This month I'm thinking along the same lines. The ADP private sector jobs number for July was +179, and for the past three months ADP has reported an average monthly gain of 178K. In order for the past three months of BLS private sector job growth to come even close to the ADP estimate for those same months is for the BLS' measure of July private sector jobs to increase by 200-225K, and that happens to be substantially more than the current market estimate of +171K. An upside surprise of that magnitude would be entirely consistent with the monthly volatile in the BLS numbers that we have seen for the past several decades, so it's not any pie-in-the-sky projection. Even if the BLS tomorrow reports a gain of 225K private sector jobs, the three-month BLS average would still be below that of ADP's. As the chart reminds us, both these series are volatile (with the BLS being far more volatile) but over time they do a good job of tracking each other.
So: if the BLS tomorrow reports as expected (+171K), then I would be forced to conclude that the labor market has weakened relative to its performance over the past several years, since the six-month annualized growth in private sector jobs would have dropped to 1.6% as compared to the 2.0 - 2.5% rates that have prevailed since early 2013. That slowdown is in fact already apparent in the ADP numbers, as you can see in the blue line in the above chart. It would take another huge upside surprise (e.g., +300K or even more) to keep the trend in jobs growth close to what it has been for the past few years.
Thus, it's likely that the economic fundamentals of the economy have weakened at least a bit so far this year, even if the BLS number tomorrow is higher than expected.
Today brought two announcements which were encouraging:
Announced corporate layoffs remain very low, and weekly unemployment claims also remain very low. To date there is no indication that businesses are starting to retrench; they are merely growing at a slower pace.
We can see signs of weakness and slower growth—but not recession—in other areas of the economy in the following charts:
The ISM employment subindex has not indicated any desire on the part of manufacturing business to expand employment for the past year.
The service sector has been slightly more willing to expand, not nearly as much as in previous years. In short, businesses are lacking the confidence to invest and expand their operations, and this is not supportive of growth. It doesn't necessarily imply a recession, but rather a "failure to thrive."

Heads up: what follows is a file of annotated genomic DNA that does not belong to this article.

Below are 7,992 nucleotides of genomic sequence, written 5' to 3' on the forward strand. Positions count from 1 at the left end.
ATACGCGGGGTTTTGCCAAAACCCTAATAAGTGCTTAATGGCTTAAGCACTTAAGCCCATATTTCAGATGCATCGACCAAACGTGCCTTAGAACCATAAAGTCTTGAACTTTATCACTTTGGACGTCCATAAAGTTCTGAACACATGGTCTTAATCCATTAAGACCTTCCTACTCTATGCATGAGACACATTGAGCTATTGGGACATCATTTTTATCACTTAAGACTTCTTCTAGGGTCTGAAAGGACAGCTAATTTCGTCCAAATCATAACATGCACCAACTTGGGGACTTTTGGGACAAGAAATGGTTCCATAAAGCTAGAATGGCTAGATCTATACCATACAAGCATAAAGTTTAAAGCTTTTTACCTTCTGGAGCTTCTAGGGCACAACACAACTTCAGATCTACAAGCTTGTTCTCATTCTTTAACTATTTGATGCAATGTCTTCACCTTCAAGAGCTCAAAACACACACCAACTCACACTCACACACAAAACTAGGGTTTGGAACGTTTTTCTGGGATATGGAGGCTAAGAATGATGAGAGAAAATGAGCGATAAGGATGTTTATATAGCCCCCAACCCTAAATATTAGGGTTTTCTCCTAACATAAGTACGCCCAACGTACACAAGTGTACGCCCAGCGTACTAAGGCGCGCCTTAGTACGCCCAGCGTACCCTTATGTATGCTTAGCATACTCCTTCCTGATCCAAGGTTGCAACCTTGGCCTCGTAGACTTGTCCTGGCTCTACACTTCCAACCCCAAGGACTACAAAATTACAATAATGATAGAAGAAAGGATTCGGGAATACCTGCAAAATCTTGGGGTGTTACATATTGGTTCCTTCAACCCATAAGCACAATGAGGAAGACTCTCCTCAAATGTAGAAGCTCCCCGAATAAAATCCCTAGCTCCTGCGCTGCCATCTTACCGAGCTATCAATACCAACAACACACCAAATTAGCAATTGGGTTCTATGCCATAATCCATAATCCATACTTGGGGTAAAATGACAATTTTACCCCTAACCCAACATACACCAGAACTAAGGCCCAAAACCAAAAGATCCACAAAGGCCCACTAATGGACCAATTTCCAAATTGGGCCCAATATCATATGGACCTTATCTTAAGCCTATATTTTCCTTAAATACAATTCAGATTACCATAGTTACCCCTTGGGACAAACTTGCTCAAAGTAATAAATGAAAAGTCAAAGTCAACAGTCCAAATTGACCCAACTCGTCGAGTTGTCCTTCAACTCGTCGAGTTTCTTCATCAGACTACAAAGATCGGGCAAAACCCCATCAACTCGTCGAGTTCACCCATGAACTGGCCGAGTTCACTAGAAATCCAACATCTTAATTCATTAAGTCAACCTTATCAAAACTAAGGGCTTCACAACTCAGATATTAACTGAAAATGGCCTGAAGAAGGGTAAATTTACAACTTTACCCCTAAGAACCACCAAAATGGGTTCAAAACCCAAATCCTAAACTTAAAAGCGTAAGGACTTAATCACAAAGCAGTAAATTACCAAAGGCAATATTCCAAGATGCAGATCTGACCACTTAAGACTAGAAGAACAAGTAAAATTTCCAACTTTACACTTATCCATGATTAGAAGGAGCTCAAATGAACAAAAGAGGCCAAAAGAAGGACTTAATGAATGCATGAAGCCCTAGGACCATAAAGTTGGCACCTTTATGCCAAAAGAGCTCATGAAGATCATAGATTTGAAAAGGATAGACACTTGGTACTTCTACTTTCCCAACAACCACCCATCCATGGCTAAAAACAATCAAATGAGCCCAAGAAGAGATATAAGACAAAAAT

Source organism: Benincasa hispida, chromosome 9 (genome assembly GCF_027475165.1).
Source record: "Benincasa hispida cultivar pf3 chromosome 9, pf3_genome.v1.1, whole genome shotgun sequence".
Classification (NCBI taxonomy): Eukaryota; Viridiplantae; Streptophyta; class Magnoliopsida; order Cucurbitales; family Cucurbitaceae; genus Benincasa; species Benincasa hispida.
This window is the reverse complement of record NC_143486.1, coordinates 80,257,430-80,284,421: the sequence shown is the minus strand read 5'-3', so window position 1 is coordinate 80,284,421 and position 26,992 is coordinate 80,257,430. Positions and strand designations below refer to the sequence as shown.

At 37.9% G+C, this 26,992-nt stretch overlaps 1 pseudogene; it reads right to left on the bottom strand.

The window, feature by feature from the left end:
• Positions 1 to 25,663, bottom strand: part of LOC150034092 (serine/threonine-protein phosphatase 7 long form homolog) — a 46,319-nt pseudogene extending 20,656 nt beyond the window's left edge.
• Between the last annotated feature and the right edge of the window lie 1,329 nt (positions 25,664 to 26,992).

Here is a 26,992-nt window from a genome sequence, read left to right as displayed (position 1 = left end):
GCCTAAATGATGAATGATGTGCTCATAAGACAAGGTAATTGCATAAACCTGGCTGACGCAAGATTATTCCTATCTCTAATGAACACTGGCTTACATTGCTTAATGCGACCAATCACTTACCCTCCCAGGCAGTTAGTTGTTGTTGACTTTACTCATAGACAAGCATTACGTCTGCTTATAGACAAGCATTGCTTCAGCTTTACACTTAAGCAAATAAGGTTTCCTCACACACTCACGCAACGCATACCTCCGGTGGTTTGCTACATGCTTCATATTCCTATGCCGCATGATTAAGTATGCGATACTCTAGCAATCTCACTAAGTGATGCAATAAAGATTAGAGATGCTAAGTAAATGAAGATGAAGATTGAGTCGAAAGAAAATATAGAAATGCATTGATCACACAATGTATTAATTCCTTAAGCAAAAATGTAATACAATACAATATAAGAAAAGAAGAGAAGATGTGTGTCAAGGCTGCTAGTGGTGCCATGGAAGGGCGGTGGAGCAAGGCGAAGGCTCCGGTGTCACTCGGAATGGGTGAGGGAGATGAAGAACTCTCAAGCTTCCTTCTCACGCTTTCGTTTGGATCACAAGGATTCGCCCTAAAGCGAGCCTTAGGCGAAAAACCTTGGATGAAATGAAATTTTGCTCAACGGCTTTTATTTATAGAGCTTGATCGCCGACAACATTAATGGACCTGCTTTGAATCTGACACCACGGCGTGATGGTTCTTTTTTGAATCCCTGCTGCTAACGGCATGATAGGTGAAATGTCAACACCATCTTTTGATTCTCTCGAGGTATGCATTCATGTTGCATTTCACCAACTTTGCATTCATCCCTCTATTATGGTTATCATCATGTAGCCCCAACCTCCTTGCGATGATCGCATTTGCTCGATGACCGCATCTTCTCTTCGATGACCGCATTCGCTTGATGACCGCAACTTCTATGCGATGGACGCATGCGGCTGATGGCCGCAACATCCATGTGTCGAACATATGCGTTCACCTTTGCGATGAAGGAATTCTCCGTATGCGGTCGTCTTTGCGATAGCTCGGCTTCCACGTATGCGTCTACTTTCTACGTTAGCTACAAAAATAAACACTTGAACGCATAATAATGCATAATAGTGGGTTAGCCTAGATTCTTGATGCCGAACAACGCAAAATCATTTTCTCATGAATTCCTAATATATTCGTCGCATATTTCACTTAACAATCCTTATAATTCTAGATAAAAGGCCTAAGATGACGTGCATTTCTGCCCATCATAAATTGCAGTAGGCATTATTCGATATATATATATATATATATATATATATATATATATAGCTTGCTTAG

Still, the overall ISM manufacturing survey (first of the above two charts) has improved in recent months, and this suggests we are likely to see some stronger quarterly GDP growth numbers in the second half of this year—which could well be inventory-related given that inventories accounted for a good portion of last quarter's weak growth. It will still leave us mired in the slowest recovery on record, however, so it's nothing much to cheer about. Moreover, the service sector (second of the above two charts) continues to report generally healthy business activity.
The real yield on 5-yr TIPS, which I consider a good indicator of the market's GDP growth expectations, has declined by about 20 bps so far this year, and as the chart above suggests, this points to growth in the quarters and years ahead to dip below 2%. Not a recession, to be sure, but rather a modest slowdown in an already-slow-growing economy.
Construction activity had been quite strong up until the middle of last year, but has since gone flat, as seen in the chart above.
But as the June Co-Star indices of commercial real estate prices (chart above) indicates, activity in the CRE sector picked up a bit in June. This further suggests that the weakness we've seen so far this year has been more in the nature of a pause rather than a precursor of another recession.
At a more fundamental level, risk aversion (as proxied in the first of the two charts above by the demand to hoard cash and cash substitutes) continues to be a significant factor holding back the economy. (The rising blue line represents the fact that the growth of M2—arguably the best measure of spendable cash— has significantly exceeded the growth in nominal GDP for the past 8 years.) The Fed has been extremely generous with its provision of bank reserves, and banks have been lending at an above-average pace for over the past two years or so (see second chart above), but much of the extra money entering the economy has simply been socked away in the form of bank savings deposits, which in turn have been invested by banks in bank reserves held at the Fed—and which in turn represent banks' investment in Treasuries. For a more detailed discussion of this (which boils down to weak investment), see last week's post (The election should be all about growth).
I hasten to reiterate that the modest slowdown in an already-slow-growing economy apparent in the above charts is not necessarily cause for concern. An economy is not like an airplane, which runs the risk of crashing if it slows down too much. Slow economic growth can persist for many years (as it already has, of course). The worst thing about the past seven years of disappointingly slow growth is all the wealth and prosperity and jobs that have gone missing.
It's doubly disappointing, of course, because politicians, regulators, and bureaucrats have been the chief beneficiaries of our slow-growth malaise. More power to the public sector necessarily follows from less freedom for the private sector.